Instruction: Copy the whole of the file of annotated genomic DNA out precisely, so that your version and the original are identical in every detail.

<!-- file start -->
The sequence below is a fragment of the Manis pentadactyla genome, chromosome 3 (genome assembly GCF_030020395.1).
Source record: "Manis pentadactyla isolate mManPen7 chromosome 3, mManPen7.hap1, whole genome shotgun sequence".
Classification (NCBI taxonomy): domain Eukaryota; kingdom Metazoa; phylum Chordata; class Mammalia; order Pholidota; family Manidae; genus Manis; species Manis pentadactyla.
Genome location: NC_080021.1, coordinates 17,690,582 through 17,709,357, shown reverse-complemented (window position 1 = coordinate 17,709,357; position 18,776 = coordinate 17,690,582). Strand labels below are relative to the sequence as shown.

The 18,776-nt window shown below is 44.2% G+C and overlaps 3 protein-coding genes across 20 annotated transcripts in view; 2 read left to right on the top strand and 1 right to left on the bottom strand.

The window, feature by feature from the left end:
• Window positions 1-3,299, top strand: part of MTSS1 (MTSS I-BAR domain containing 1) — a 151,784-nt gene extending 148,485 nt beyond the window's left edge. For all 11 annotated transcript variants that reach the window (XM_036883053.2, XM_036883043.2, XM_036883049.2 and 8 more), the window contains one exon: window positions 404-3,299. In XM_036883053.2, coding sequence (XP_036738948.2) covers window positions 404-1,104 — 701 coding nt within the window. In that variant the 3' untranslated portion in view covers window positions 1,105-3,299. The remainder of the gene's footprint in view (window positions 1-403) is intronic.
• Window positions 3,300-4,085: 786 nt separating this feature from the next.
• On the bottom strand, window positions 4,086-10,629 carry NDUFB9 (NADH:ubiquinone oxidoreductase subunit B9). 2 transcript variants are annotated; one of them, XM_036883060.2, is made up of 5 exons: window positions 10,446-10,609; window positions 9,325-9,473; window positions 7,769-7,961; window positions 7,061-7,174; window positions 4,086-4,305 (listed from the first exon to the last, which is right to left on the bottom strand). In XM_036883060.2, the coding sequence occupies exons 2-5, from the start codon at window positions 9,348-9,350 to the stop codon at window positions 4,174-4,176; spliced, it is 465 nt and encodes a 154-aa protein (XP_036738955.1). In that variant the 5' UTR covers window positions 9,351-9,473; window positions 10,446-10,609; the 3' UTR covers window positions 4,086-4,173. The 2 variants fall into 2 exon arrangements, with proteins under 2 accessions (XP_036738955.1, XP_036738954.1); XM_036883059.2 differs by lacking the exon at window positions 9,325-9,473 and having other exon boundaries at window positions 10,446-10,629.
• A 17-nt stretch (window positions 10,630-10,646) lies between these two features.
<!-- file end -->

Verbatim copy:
The sequence below is a fragment of the Manis pentadactyla genome, chromosome 3 (genome assembly GCF_030020395.1).
Source record: "Manis pentadactyla isolate mManPen7 chromosome 3, mManPen7.hap1, whole genome shotgun sequence".
Classification (NCBI taxonomy): domain Eukaryota; kingdom Metazoa; phylum Chordata; class Mammalia; order Pholidota; family Manidae; genus Manis; species Manis pentadactyla.
Genome location: NC_080021.1, coordinates 17,690,582 through 17,709,357, shown reverse-complemented (window position 1 = coordinate 17,709,357; position 18,776 = coordinate 17,690,582). Strand labels below are relative to the sequence as shown.

The 18,776-nt window shown below is 44.2% G+C and overlaps 3 protein-coding genes across 20 annotated transcripts in view; 2 read left to right on the top strand and 1 right to left on the bottom strand.

The window, feature by feature from the left end:
• Window positions 1-3,299, top strand: part of MTSS1 (MTSS I-BAR domain containing 1) — a 151,784-nt gene extending 148,485 nt beyond the window's left edge. For all 11 annotated transcript variants that reach the window (XM_036883053.2, XM_036883043.2, XM_036883049.2 and 8 more), the window contains one exon: window positions 404-3,299. In XM_036883053.2, coding sequence (XP_036738948.2) covers window positions 404-1,104 — 701 coding nt within the window. In that variant the 3' untranslated portion in view covers window positions 1,105-3,299. The remainder of the gene's footprint in view (window positions 1-403) is intronic.
• Window positions 3,300-4,085: 786 nt separating this feature from the next.
• On the bottom strand, window positions 4,086-10,629 carry NDUFB9 (NADH:ubiquinone oxidoreductase subunit B9). 2 transcript variants are annotated; one of them, XM_036883060.2, is made up of 5 exons: window positions 10,446-10,609; window positions 9,325-9,473; window positions 7,769-7,961; window positions 7,061-7,174; window positions 4,086-4,305 (listed from the first exon to the last, which is right to left on the bottom strand). In XM_036883060.2, the coding sequence occupies exons 2-5, from the start codon at window positions 9,348-9,350 to the stop codon at window positions 4,174-4,176; spliced, it is 465 nt and encodes a 154-aa protein (XP_036738955.1). In that variant the 5' UTR covers window positions 9,351-9,473; window positions 10,446-10,609; the 3' UTR covers window positions 4,086-4,173. The 2 variants fall into 2 exon arrangements, with proteins under 2 accessions (XP_036738955.1, XP_036738954.1); XM_036883059.2 differs by lacking the exon at window positions 9,325-9,473 and having other exon boundaries at window positions 10,446-10,629.
• A 17-nt stretch (window positions 10,630-10,646) lies between these two features.